Novation and Assignment Explained
Novation is a mechanism whereby one party can transfer all its obligations under a contract and all its benefits arising from that contract to a third-party. The third-party effectively replaces the original party as a party to the contract. When a contract is novated the other contracting party must be left in the same position as he was in prior to the novation being made. A novation requires the agreement of all three parties involved.
An assignment is a transfer, recognised under law, of a right or obligation of one person to another. Assignment differs from novation in so much that the parties to the contract do not change. Most rights and obligations are capable of assignment.
An assignment of a right arising under a contract is an exception of the rule of privity in that rights are conferred upon persons who are not a party to the contract. It must be noted that a burden (i.e. a contractual liability, such as the liability to pay for the works) cannot be assigned. Contracts used in the construction industry often contain terms restricting or prohibiting assignments. Such terms have the effect of making any purported assignment invalid as against the other party to the contract – see Linden Gardens v Lanesta Sludge  1 AC 85 where a badly drafted clause in a now superseded version of a JCT Form of Contract was held to prevent the assignment of certain rights under the that Contract. However, the right to prevent assignment may be lost by waiver.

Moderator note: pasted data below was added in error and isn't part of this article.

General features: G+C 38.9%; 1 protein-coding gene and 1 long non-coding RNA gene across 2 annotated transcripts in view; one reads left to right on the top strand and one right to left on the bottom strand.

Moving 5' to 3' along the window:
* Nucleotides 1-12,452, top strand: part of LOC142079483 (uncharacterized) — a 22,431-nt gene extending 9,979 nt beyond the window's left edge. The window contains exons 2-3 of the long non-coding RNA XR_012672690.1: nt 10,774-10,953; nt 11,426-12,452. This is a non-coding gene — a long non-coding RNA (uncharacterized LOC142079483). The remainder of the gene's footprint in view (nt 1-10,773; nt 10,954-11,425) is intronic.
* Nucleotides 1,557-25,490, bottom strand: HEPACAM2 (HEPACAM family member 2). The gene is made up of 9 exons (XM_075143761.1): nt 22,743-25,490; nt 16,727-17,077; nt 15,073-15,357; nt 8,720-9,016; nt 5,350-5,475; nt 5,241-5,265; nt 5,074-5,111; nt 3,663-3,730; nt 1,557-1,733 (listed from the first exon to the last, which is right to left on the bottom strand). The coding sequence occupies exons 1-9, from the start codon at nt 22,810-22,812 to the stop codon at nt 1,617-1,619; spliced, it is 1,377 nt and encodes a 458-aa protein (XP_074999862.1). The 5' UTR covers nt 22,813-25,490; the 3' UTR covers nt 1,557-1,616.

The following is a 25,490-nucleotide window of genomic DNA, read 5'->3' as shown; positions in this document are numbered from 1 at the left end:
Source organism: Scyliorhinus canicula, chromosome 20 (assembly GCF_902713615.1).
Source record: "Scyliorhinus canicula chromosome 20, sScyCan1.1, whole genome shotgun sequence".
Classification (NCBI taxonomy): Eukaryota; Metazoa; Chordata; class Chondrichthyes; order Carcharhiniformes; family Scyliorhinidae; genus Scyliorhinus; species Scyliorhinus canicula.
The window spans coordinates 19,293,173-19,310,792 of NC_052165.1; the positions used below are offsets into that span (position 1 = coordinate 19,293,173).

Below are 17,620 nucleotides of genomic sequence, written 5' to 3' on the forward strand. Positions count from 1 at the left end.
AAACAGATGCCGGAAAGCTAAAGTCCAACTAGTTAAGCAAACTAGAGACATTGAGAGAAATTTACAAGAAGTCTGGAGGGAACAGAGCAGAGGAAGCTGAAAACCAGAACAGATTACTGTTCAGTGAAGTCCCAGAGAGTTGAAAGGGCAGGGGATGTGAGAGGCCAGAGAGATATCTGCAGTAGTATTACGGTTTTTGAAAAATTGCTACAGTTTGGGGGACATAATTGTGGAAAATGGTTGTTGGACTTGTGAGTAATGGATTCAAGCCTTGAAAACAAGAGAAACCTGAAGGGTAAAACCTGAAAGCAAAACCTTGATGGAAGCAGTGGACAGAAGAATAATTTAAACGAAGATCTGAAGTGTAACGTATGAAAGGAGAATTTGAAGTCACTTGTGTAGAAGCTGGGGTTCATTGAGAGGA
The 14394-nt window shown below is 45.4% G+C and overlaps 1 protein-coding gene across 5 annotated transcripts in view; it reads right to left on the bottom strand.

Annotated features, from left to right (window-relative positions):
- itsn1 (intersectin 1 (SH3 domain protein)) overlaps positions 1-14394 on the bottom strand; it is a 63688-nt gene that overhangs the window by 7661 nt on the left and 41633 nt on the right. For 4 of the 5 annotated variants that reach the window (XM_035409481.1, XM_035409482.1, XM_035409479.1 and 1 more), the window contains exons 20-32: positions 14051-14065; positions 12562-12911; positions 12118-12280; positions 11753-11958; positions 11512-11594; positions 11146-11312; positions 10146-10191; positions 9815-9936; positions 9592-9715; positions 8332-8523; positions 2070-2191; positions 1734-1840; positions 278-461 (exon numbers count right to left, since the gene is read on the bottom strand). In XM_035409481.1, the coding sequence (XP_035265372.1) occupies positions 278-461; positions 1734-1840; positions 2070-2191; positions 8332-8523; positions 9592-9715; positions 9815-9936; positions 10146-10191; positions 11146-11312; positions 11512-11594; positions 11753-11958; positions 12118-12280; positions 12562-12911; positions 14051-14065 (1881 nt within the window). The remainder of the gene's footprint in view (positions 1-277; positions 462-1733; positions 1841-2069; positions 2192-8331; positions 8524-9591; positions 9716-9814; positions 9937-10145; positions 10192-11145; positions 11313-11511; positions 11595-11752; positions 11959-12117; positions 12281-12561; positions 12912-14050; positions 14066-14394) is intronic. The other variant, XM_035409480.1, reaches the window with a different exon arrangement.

Perhaps the most widespread use of assignment in the construction industry today is in connection with collateral warranties. The collateral warranties given by consultants, contractors and sub-contractors are often assigned to subsequent owners or leases. Assignment can do no more than transfer rights available to the assignor; it is not capable of creating new rights in favour of an assignee. Thus while the client can in theory assign the right to have a building adequately designed, it is unclear what right would be transferred to sue for damages in the event of breach. If the developer/assignor has sold the building or created a full-repairing lease, then his right would be to nominal damages only. A solution that avoids these problems is to draft the document in the form of a novation, where the assignee third-party may take over the full contractual rights of the developer, as though named as an original party of the building contract.